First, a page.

We told our daughters about my cancer diagnosis over a long weekend. We had come to some level of acceptance and presented the girls with the facts and that the prognosis was all good. Surgery to remove all cancer, not likely to need radiation, chemotherapy may happen depends on what they find during surgery.
Then came the questions, that was the reasoning for the timing of the long weekend. Are you alright? Well, not really, there is cancer and it needs to go, but when its gone I will be alright. Does it hurt? No, no pain at all. Will surgery hurt? How long will you be in the hospital? Will we have to move? And so on and so on until they were done.
Well not quite, there was another as the evening wore on asked in a small, quiet voice while staring off into space. What if you die? I held her tight and said that was not likely, however, I understood her concern and reminded her we believe in God and heaven and that I would watch over her and send something like pennies to remind her she had a loving fan base up there.
That was HARD. I figured and hoped that sharing the positive prognosis because of early detection would avoid that question. She was not pacified, reassured or eased by that response. It was also much harder to be clinical with the answer. We constantly reassured her, had the doctor reassure her later, I don’t think it was until my hair started coming back that she felt any level of comfort in the prognosis being real.
Another question that night was equally fierce. Do men get cancer? She had her hands in fists on her hips, she looked me right in the eye, chin tilted up, feet in a clear fighting stance. She was clearly ready to add cancer to the gender equality movement with the powers that be! I reminded her that her grandfather had a few rounds with cancer and he is doing just fine, cancer is an equal opportunity affliction. We talked about how there were body part specific cancers that were not shared between genders, but she was mostly ok with that. The powers that be could rest easy that this little warrior wasn’t going to come after them for this tonight.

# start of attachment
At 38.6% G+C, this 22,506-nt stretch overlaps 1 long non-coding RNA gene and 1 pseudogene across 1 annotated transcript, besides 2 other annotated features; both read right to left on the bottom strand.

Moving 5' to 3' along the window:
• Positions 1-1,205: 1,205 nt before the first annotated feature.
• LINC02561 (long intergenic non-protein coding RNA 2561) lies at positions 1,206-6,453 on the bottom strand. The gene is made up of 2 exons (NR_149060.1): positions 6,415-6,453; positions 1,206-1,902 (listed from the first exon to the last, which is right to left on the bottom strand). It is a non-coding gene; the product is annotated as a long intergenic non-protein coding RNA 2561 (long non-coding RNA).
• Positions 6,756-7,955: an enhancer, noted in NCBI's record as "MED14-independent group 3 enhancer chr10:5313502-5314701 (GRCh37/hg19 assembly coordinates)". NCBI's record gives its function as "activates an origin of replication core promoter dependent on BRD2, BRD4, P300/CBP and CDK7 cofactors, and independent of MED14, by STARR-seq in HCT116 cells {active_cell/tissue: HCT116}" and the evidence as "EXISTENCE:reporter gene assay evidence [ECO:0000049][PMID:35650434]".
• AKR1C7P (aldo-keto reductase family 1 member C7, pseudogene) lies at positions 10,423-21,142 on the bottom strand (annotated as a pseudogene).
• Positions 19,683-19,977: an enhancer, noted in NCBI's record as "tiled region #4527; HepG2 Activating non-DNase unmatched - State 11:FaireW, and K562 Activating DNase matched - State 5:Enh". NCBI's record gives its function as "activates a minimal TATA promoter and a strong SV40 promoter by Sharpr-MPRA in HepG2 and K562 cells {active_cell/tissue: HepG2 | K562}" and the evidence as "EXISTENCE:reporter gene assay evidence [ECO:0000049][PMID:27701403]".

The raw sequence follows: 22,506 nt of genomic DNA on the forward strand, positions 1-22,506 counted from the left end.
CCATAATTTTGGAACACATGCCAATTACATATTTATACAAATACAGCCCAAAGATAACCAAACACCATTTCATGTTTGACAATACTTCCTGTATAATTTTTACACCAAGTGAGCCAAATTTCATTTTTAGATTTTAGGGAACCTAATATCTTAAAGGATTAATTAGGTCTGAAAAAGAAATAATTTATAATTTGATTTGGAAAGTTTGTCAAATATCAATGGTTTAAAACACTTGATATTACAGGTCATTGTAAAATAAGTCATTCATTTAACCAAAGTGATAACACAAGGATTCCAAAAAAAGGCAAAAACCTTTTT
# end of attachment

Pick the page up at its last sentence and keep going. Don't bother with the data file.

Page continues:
The last question of the evening was the one I was dreading the most. Will I get cancer someday? How do you answer that? We chose to answer with that we hoped not, that there were things they could do. That we were going to help them do, so that they would have reduced odds. There was no way we could know now if they were going to get cancer in their lifetimes. Medicine and knowledge gets better all the time and we just have to pay attention and deal with it early should it rear its ugly head, just like we are dealing with this.
Of all the things we did to prepare the girls for what was coming, I think the question and answer sessions were the hardest and what brought us closer together as a family. We revisit the questions and answers frequently, even now, and check in often to see if they are still happy with the answers or need more detail or information. We do that so that they won’t be tempted to look up information on the internet alone. We also kept that rule for ourselves, loved ones don’t let loved ones Google symptoms!